Since the beginning of Heart of the Swarm, INnoVation’s triple command centre approach is the metagame for TvZ. Recently, the metagame has shifted towards two bases aggression. This post reviews the formation of this trend and how the Zerg players react differently.
Three command centres
Three command centre builds are considered the standard TvZ build since the patch Zerg era. It basically aims to be to on par with Zerg in terms of economy and hit a +2/+2 timing before the Broodlords appear. This approach was then carried over to Heart of the Swarm and was very successful in the early tournaments. For example, INnoVation dominated Leenock in MLG using the main stream three command centre builds with a 14 CC and a 12/12 Reaper opening. Although both builds open up differently, they still converge toward an early three command centres with two engineering bays. These two builds have then become the bread and butter for Terran in the match up.
While Terran have been fairly successful with the three command centre builds, Zerg counters this by mixing in all-ins. This is very effective as Terran often just have a few Marines, six Hellions and maybe a pair of Widow Mines, which are not enough to hold the push. Even INnoVation, the best TvZ player to execute these builds, looked more than vulnerable to the all-ins. He dropped two games each to Symbol in the semi final and Soulkey in the final. For a period of time, the state of the match up was simply about whether Zerg goes for an all-in. And as a counter to such all-ins, Terran improvised by getting a tank early for defense. Despite various innovative approaches from both Terran and Zerg, three command centre builds were undisputed the best build for the match up.
Moving away from quick three command centres
I will point to Flash’s game against effOrt in proleague as the beginning of the revolution.
The community was so hyped over the all-kill that the two base timing of Flash was given little attention. Instead of building the third command centre, Flash built two more barracks. He moved out with Marines, Marauders, Medivacs and Hellions at 9:00. The timing hits before lair tech kicks in with stim and +1 attack.
Apart from the timing attack, another advantage of the earlier barracks make you less vulnerable against early all-ins. Of course, the down side of it is the later third command centre.
Introduction of Hellbat
I have done a review about the revolution of Hellbat in a previous post. So I won’t elaborate more here.
In Mvp’s run to to his Season 1 WCS Europe title, he played against top Zerg players. TLO in the quarter final, Dimaga in the semi final and Stephano in the final. His usage of Hellbat and Marauder surely caught the eyes of the world. Although he mixed his builds around, but he tended to hit a two base Hellbat, Marauder and Medivac timing. Mvp would start with a Hellbat drop, and build two more barracks instead of a third command centre behind it. Subsequently, he produced Hellbats constantly and pushed out with bio, Medivac and Hellbat at around 9:00 – 9:30. The aim of this push is to kill the third base.
Mvp used this style and won TLO three times in a row.
More recently, TaeJa used Mvp’s approach against Snute in game 1 of Home Story Cup final. Interestingly, in game 2, although TaeJa did a Hellbat drop opening, he chose to build a third command centre instead of the two additional barracks. Such variation makes it hard for the opponent as s/he does not know if you are hitting a timing or going for a more economic approach after the Hellbat drops. This highlights the quality of Hellbat drop openings in a series.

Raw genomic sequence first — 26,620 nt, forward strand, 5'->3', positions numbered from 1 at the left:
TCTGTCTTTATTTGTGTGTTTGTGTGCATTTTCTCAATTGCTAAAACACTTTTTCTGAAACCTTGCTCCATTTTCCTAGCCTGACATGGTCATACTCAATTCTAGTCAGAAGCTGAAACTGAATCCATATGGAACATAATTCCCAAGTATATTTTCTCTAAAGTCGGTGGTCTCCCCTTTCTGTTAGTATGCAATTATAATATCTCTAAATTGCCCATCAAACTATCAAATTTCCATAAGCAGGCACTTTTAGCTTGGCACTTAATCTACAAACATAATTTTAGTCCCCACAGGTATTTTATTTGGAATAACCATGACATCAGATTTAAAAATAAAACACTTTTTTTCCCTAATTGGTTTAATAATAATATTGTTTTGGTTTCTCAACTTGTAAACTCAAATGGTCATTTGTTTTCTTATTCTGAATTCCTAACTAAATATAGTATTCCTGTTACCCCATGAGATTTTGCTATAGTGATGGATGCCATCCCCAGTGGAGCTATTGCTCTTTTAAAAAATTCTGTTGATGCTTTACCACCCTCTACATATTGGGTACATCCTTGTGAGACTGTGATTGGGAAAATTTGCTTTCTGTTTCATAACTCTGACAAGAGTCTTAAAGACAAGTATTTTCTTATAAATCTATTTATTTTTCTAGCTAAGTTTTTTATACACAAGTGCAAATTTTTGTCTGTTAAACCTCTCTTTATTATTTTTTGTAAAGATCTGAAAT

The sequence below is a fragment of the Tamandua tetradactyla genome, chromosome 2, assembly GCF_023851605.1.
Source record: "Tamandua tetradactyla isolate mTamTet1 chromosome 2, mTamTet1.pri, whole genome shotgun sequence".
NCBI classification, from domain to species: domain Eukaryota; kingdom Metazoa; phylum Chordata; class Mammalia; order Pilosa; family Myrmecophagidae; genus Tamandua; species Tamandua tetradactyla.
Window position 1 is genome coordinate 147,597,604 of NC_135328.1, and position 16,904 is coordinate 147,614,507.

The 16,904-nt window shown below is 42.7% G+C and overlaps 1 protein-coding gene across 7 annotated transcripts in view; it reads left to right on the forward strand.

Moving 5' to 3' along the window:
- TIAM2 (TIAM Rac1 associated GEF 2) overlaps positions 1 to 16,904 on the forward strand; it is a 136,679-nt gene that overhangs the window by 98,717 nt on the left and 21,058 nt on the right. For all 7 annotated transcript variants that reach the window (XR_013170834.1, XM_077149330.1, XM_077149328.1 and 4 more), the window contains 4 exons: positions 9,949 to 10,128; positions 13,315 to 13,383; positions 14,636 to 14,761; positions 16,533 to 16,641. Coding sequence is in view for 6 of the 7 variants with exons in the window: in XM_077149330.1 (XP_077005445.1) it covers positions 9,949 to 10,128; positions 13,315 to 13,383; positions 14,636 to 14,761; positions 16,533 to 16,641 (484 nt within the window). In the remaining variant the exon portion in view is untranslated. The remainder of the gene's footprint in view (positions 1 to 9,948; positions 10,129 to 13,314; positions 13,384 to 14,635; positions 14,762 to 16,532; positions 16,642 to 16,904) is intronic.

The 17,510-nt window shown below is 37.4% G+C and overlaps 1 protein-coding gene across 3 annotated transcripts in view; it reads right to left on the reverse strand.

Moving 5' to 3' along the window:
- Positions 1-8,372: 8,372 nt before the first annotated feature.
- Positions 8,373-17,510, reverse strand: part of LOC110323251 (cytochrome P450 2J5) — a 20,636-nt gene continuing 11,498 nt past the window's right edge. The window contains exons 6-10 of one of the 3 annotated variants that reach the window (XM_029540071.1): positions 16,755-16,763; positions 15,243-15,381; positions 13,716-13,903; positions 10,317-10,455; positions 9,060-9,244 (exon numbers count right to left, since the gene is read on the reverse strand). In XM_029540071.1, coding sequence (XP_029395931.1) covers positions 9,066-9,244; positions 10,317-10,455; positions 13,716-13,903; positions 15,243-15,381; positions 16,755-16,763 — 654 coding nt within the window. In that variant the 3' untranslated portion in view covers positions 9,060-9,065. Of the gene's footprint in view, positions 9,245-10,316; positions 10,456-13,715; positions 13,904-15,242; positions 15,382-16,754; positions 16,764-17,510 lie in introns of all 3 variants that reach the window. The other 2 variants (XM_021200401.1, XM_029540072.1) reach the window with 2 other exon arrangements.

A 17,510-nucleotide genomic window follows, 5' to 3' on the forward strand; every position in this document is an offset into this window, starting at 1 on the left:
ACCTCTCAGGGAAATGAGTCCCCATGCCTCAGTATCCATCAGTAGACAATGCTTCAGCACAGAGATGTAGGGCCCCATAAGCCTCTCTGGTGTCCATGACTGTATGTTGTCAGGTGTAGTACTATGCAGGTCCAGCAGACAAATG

Adaptation of the swarm
Zerg will build spore crawlers and spine crawlers when they scout Terran has a second refinery, which indicates Hellbat drops. Zerg is ahead if the Hellbat drops do not kill enough Drones. Soulkey was excellent against INnoVation’s Hellbat drop in WCS Korea final.
Zerg could also all-in against a Hellbat opening. As I have mentioned earlier, Zerg often all-in against Terran and punish them for being greedy. soO won Maru in a one sided game with his Roach, Baneling, Zergling all-in. However, it was hard to judge if all-in in general is strong against Hellbat opening since Maru was simply not playing well in that game. In my opinion, it is critical for Terran to deduce if the Zerg is going for an all-in, Terran is unlikely to hold off the all-in if the Hellbats move across the map in the Medivacs.
Tefel’s Roach timing against Mvp in WCS Europe is another example of all-in against the two base Hellbat style. In this game, Mvp did not push out, but instead Tefel attacked Mvp at 10:00. Still, Mvp could not hold with the Marauders, Hellbats and Medivacs.
Life showed a different approach by going for two base Mutalisk tech against FanTaSy. FanTaSy went for the Hellbat drop into two more barracks build. The Mutalisks reached FanTaSy’s base before 10:00 and FanTaSy had nothing that can shoot air except the few Marines. It was proven to be effective. FanTaSy’s two base push was then delayed, which gave Life more time to prepare. The Hellbat drop and the main push were subsequently shut down. Although Life lost the game in the end, the two base Mutalisks approach seems like a plausible answer to the two base push of Terran.
I expect more Hellbat drop into two base timing style in the future as long as Hellbat is not nerfed. Even if Hellbat does get nerfed, this style is definitely viable still. Flash mixed different two base approach builds against his Zerg opponents in recent WCS Ro32 matchs. He used Hellbat drop opening against Ragnarok and Hellbat-less against YugiOh. Day9 did a daily analysing these games, which made me appreciate Flash’s brilliance even more.
INnoVation would probably just stick to his three command centre style, and trample past any Zerg in his way.